Griffins Hill Retreat yoga and food blog
The tricky question of the shoulder blades
The tricky question of the shoulder blades By Frank Jesse
A question that regularly comes up in class regards where to position the shoulder blades when the arms are raised over the head.
Students are often unclear what to do with their shoulder blades and mistakenly believe that they should pull them down to free up the neck.
As a teacher, I observe that the common instruction to pull the shoulder blades down is not making sense to many yoga students because their experience tells them this movement does not necessarily improve alignment and can make it more difficult to raise the arms overhead
I'm writing this blog to clarify this because it's critical to understand how to move the shoulder blades correctly for three main reasons, as incorrect understanding:
• Limits the range of your movement in many poses
• Can lead to muscle and joint pain from over-stretching the arm
• May result in joint damage over time
A look inside our shoulder joints
You can see from the picture the effects of moving the shoulder blade incorrectly (centre image). When we raise our arms overhead the outer edge of the shoulder blade pivots up while the inner edge pivots down. The diagram below shows the difference between a rigid shoulder blade (centre) and when we allow the shoulder blade movement to integrate with the movement of the arm (right).
The above image illustrates the movement of the scapular and humerus when the arms are raised overhead called the Scapula humeral rhythm. As is clearly illustrated the shoulder blade rotates with the movement of the arm to increase its mobility.
This has clear implications in poses such as Adho Mukha Vrksasana (handstand). Without the correct alignment of the shoulder blade and humerus the shoulder joint is more vulnerable to dislocation.
The shoulder has far greater range of movent than just up and down it as can be:
• Elevated (as when shrugging shoulders)
• Depressed (moving shoulder blade down)
• Adducted (when we sqeeze them to the midline)
• Abducted (moving them laterally apart away from the spine)
• Upwardly rotated as when taking the arms overhead)
• Downwardly rotated as when moing arms down or behind back)
or a combination of the planes of movement
For further information view https://www.youtube.com/watch?v=rpzBGlOEW4E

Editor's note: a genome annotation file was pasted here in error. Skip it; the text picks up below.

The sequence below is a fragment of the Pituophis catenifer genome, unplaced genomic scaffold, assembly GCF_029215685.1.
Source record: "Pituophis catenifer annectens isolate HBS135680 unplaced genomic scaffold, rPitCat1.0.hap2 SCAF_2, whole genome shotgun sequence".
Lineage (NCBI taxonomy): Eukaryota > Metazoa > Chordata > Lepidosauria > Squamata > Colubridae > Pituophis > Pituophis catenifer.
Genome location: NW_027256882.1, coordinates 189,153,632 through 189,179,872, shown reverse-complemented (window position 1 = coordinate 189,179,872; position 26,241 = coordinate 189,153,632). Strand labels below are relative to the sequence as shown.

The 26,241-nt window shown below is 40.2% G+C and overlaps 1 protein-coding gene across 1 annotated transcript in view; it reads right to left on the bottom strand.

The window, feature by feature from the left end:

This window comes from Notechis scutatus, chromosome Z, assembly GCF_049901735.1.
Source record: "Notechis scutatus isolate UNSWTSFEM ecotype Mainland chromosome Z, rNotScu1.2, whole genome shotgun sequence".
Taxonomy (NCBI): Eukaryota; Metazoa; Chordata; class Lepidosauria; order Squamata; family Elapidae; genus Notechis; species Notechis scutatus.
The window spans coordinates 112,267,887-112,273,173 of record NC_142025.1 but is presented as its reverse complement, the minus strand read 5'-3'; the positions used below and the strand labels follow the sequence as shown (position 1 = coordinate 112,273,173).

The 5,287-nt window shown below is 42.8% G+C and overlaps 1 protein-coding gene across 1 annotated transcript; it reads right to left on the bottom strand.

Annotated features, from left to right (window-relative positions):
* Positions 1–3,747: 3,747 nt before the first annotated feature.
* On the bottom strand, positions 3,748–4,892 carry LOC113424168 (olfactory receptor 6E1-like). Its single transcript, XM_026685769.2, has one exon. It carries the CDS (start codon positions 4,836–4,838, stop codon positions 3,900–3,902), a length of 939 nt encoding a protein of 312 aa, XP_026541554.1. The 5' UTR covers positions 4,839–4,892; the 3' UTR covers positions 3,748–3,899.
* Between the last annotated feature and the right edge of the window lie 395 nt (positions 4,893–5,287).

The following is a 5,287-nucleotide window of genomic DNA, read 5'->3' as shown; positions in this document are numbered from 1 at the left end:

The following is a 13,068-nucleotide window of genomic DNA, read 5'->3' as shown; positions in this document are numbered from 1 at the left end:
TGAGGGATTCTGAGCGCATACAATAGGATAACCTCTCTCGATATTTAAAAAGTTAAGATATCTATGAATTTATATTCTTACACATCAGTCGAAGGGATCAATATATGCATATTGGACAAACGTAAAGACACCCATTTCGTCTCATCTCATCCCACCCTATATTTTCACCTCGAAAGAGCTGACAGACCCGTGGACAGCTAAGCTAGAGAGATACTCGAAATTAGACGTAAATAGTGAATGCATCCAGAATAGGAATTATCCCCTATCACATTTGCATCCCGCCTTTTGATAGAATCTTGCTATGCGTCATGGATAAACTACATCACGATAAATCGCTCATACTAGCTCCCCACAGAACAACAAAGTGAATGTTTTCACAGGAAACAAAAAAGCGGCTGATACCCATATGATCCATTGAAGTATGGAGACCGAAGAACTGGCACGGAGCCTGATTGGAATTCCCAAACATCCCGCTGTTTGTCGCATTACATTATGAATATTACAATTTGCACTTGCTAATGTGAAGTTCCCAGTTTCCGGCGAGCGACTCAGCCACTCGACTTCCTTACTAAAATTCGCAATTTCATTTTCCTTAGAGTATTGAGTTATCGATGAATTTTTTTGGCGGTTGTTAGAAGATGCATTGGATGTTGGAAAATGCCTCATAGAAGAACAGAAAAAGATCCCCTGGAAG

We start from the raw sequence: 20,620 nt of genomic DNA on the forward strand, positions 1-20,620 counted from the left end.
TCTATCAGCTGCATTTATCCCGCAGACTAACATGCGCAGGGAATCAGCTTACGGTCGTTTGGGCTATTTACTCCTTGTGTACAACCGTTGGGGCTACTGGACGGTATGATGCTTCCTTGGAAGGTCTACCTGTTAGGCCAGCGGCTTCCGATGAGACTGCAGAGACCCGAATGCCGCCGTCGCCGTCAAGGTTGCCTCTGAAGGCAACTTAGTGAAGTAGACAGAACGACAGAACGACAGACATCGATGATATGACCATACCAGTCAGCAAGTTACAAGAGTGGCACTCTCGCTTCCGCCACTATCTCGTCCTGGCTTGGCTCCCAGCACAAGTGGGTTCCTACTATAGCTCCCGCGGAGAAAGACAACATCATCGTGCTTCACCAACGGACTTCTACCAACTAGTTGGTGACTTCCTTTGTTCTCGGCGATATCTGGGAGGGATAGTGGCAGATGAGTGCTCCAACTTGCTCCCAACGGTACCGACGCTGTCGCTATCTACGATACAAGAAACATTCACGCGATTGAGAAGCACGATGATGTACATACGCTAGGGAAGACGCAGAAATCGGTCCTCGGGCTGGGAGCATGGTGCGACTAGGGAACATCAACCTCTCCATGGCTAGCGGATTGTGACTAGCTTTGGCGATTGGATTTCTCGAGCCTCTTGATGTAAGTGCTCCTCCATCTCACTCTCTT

Our amazing shoulder joint
The shoulder joint is the most flexible, mobile and complex joint in the human body. It can undergo a huge range of movement in all directions. This is a fantastic thing but also makes it one of the most unstable joints in the body.
I'd love to tell you all I know about the shoulder joint, but I would have to write an entire book (and I am going to recommend one at the end). So, for purposes of clarity, I want you to picture two joint actions. The first is the movement of the arm in the ball and socket, and the second is the movement of the shoulder blade.
What we want to happen is for these two movements complement each other.
How we achieve this varies according to the asana (yoga pose). There are three common scenarios: extending to the side (as in Virabhadrasana 11); raising the arms overhead (Urdhva Hastasana, handstand, and Adho Mukha Svanasana to name a few); or, stretching the arms behind ( as in Shoulderstand and Pashchima Namaskarasana-: prayer pose behind back).
Our natural or neutral shoulder position
In Tadasana with arms relaxed and hanging to the sides, our shoulder blades should rest parallel to the rib cage ( as seen from the side). The inner edges of the shoulder blades are close to parallel to the spine, and their lower tips point directly down, and the top edges move away from the spine
Extending to the side
When extending to the side ( as in virabhadrasana 2), people often lift and tense their shoulders, which also creates tension in the neck. In this position, the shoulders should be down with the collars bones broadened. Most of the movement in the arm will happen in the glenoid fossa joint (ball and socket of arm) with some lateral rotation of the of the shoulder blade together with a small degree of elevation of the outer edge of the shoulder blade and abduction of the lower tip of the shoulder blade.
Raising the arms overhead
When taking the arms overhead ( as in Virabhadrasana 1, or handstand to name a couple), students often resist the movement of the shoulder blades due to stiffness, lack of understanding or because they may have been told to hold them down by their teacher. This is a mistake. We want to allow the outer edges of the shoulder blades to lift and pivot with the arms, extending the range of movement and, importantly, keeping the head of the humerus (upper arm bone) properly within the socket. (See the second illustration above) In the middle image of the first illustration if you look closely you will not only observe the impingement of the upper arm bone and acromion process but also the vulnerability of the humerus head in the shallow socket that lies parallel to the humerus bone. This misalignment would make the joint vulnerable, particularly in asanas such as handstand and dog pose or when lifting a heavy weight overhead.
Stretching the arms behind
When taking the arms behind the back (as in shoulder-stand or prayer pose behind the back). In this position, the shoulder blade rotates inwardly with their outer edges rotating down and inner edges rotating up, the opposite action as to when taking the arms over the head.
Understanding the relationship of the shoulder blades and the shoulder joint through its range of movements is a little complex but is a great help in building shoulder strength, easing pressure on the joints, releasing tension in the neck and preventing injury.
Further reading and references
Yoga Awakening The Inner Body by Donald Moyer
https://www.youtube.com/watch?v=2q1oDswHiQ0 Roger Cole